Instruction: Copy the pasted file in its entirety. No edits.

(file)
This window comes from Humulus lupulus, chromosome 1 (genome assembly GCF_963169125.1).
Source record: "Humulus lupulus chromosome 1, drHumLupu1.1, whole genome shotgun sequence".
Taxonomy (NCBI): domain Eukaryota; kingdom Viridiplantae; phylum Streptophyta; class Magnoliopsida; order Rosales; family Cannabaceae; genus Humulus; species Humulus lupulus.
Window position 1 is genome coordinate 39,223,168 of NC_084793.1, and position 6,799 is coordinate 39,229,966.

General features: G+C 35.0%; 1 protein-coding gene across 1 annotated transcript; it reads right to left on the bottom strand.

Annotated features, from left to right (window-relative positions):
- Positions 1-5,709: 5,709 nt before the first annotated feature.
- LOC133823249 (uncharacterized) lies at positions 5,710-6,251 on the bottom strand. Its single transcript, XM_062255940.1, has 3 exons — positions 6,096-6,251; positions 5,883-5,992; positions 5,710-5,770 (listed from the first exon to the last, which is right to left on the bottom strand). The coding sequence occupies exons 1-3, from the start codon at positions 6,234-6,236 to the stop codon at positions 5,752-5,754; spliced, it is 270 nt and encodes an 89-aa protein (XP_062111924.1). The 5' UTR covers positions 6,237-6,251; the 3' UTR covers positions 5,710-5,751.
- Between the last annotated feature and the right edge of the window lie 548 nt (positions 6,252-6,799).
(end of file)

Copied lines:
This window comes from Humulus lupulus, chromosome 1 (genome assembly GCF_963169125.1).
Source record: "Humulus lupulus chromosome 1, drHumLupu1.1, whole genome shotgun sequence".
Taxonomy (NCBI): domain Eukaryota; kingdom Viridiplantae; phylum Streptophyta; class Magnoliopsida; order Rosales; family Cannabaceae; genus Humulus; species Humulus lupulus.
Window position 1 is genome coordinate 39,223,168 of NC_084793.1, and position 6,799 is coordinate 39,229,966.

General features: G+C 35.0%; 1 protein-coding gene across 1 annotated transcript; it reads right to left on the bottom strand.

Annotated features, from left to right (window-relative positions):
- Positions 1-5,709: 5,709 nt before the first annotated feature.
- LOC133823249 (uncharacterized) lies at positions 5,710-6,251 on the bottom strand. Its single transcript, XM_062255940.1, has 3 exons — positions 6,096-6,251; positions 5,883-5,992; positions 5,710-5,770 (listed from the first exon to the last, which is right to left on the bottom strand). The coding sequence occupies exons 1-3, from the start codon at positions 6,234-6,236 to the stop codon at positions 5,752-5,754; spliced, it is 270 nt and encodes an 89-aa protein (XP_062111924.1). The 5' UTR covers positions 6,237-6,251; the 3' UTR covers positions 5,710-5,751.
- Between the last annotated feature and the right edge of the window lie 548 nt (positions 6,252-6,799).